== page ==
There is so much to love about this video, from the whimsical music which makes it seem as if the cucumbers are just going on holiday, instead of being wrenched from their happy fields and families, then sliced and seasoned for consumption by monstrous hairless apes, to the very phrase "pickle packer." The one omission, understandable in light of 1950s' reticence, is no mention of the cucumber as sex toy.
In 1904, this young lady was dismissed as "demented." Today she might be recognized as a great performance artist.
Quietly entering the offices of various city officials this morning, a young lady about twenty-five years of age, neatly and attractively gowned in green, opened a paper bag of dried peas, threw a handful on the floor and left after making the statement, "Peas mean something." Later she went to the court house and repeated the act in the offices of Clerk of Courts Fred Badger and Sheriff M.J. Rounds.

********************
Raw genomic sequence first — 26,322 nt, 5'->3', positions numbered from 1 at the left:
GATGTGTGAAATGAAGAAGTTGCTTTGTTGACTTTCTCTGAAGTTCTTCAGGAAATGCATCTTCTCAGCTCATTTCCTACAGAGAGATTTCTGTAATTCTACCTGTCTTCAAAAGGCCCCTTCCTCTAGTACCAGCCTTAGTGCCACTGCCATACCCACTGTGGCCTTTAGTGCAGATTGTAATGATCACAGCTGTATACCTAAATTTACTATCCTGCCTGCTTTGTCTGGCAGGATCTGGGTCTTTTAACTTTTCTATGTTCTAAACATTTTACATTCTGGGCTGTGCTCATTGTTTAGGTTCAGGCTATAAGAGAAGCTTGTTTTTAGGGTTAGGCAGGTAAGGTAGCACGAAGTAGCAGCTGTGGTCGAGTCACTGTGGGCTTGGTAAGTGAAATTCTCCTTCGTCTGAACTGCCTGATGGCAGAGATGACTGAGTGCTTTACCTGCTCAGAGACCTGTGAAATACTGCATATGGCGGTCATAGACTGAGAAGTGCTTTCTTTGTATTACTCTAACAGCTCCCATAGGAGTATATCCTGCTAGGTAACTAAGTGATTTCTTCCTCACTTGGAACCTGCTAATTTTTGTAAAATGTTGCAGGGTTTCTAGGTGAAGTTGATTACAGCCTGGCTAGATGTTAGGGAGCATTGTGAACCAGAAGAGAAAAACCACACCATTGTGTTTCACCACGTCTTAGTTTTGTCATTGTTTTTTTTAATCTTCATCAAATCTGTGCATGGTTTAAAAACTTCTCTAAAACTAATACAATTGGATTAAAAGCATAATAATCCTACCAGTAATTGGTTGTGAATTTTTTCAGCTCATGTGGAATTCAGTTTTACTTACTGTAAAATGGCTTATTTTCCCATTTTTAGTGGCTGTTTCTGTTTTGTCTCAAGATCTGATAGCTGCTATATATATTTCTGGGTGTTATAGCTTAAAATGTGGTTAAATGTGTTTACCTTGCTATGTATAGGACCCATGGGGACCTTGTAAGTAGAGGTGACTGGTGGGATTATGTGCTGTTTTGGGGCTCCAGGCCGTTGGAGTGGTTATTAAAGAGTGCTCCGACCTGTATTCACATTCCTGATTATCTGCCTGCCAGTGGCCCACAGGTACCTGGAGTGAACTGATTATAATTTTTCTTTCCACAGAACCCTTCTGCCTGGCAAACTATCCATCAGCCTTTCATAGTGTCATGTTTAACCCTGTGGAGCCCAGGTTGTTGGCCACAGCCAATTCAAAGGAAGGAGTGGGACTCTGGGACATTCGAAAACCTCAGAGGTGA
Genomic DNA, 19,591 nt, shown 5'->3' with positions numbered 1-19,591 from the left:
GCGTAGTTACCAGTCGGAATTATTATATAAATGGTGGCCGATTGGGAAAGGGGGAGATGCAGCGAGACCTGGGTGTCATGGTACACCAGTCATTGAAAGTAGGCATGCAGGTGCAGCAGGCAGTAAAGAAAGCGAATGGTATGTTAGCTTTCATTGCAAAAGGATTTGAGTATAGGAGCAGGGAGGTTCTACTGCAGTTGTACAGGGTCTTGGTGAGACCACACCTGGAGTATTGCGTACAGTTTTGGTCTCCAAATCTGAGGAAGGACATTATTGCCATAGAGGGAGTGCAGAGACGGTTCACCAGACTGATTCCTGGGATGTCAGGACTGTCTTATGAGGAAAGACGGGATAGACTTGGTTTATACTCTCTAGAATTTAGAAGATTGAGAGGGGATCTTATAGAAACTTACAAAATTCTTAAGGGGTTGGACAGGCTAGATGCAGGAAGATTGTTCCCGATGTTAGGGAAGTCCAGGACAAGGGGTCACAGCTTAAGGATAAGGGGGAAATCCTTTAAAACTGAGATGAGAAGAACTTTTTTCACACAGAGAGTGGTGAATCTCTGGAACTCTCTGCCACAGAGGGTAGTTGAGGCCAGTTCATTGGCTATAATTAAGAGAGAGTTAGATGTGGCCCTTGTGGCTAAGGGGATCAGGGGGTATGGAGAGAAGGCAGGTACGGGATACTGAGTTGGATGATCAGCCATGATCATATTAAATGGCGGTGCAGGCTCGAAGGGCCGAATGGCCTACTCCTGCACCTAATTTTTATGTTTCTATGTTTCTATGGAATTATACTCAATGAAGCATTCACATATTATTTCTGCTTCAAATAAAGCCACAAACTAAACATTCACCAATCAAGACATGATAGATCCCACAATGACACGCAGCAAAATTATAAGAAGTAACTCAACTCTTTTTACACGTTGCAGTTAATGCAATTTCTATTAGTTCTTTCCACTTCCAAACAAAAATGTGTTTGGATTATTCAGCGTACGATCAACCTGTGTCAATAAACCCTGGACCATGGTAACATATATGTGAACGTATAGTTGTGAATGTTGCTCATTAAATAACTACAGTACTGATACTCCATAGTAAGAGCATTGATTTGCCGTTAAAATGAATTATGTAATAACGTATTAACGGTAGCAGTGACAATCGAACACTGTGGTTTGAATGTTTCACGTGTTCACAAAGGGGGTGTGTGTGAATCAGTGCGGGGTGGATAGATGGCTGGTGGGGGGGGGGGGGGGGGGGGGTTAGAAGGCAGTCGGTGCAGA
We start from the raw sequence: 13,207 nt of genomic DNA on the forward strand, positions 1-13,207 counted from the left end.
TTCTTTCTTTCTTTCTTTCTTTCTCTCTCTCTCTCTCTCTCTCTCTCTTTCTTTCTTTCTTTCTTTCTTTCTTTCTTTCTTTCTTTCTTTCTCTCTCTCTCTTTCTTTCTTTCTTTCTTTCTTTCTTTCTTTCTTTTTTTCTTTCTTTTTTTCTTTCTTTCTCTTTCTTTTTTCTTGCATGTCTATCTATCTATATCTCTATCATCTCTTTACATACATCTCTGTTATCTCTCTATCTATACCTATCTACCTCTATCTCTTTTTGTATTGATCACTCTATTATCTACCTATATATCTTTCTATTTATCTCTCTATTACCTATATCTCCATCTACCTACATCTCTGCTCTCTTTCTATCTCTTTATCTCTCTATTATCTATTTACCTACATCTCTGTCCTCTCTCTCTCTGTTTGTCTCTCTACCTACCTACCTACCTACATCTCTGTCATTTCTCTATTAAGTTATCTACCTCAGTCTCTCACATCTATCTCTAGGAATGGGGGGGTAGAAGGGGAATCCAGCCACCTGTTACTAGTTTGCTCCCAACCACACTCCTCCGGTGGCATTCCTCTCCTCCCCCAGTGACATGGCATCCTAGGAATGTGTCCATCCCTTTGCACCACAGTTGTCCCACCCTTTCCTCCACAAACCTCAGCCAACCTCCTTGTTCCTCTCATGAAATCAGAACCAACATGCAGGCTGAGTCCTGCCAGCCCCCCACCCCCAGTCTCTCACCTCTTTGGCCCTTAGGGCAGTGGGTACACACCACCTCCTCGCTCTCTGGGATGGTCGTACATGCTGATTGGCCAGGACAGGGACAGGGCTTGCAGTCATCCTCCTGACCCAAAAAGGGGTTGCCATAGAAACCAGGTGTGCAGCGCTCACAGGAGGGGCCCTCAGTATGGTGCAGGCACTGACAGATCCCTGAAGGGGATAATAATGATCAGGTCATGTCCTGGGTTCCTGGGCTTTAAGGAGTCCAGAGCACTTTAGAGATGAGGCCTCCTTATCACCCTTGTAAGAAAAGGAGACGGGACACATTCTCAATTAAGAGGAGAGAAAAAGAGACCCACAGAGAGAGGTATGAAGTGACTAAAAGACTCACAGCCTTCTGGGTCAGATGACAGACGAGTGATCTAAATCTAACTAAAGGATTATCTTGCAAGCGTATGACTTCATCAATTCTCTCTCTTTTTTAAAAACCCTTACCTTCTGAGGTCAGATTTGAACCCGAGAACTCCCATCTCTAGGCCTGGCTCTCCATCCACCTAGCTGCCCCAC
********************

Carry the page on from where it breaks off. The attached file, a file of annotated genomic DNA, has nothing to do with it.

As a follow-up to my prior immortal potato post, here's Dave McConkey who claims to have found a way to petrify potatoes, and he then makes works of art out of these perma-potatoes. I'd be curious to know what exactly his process involves, but I doubt it's actual petrification, since soft tissue doesn't petrify (as far as I know).
If you want to delve deeper into the mystery of petrified potatoes, check out the Potato Rock Museum, which describes itself as being "all about the search for the elusive 'Potato, Rock' or the 'Petrified Potato' or the Per Mineralized Potato."
I just relistened to Frank Zappa's 1971 album, Live at the Fillmore East, or, Freaks & Motherfu*#@%! for the first time in about 40 years, and marveled again at the visionary talents of this supreme musical weirdo. Of course, Zappa died too young at age 52, and we were deprived of many potential years of his music.
I thought this vegetable song might somewhat counterbalance all the bacon and meat talk on WU.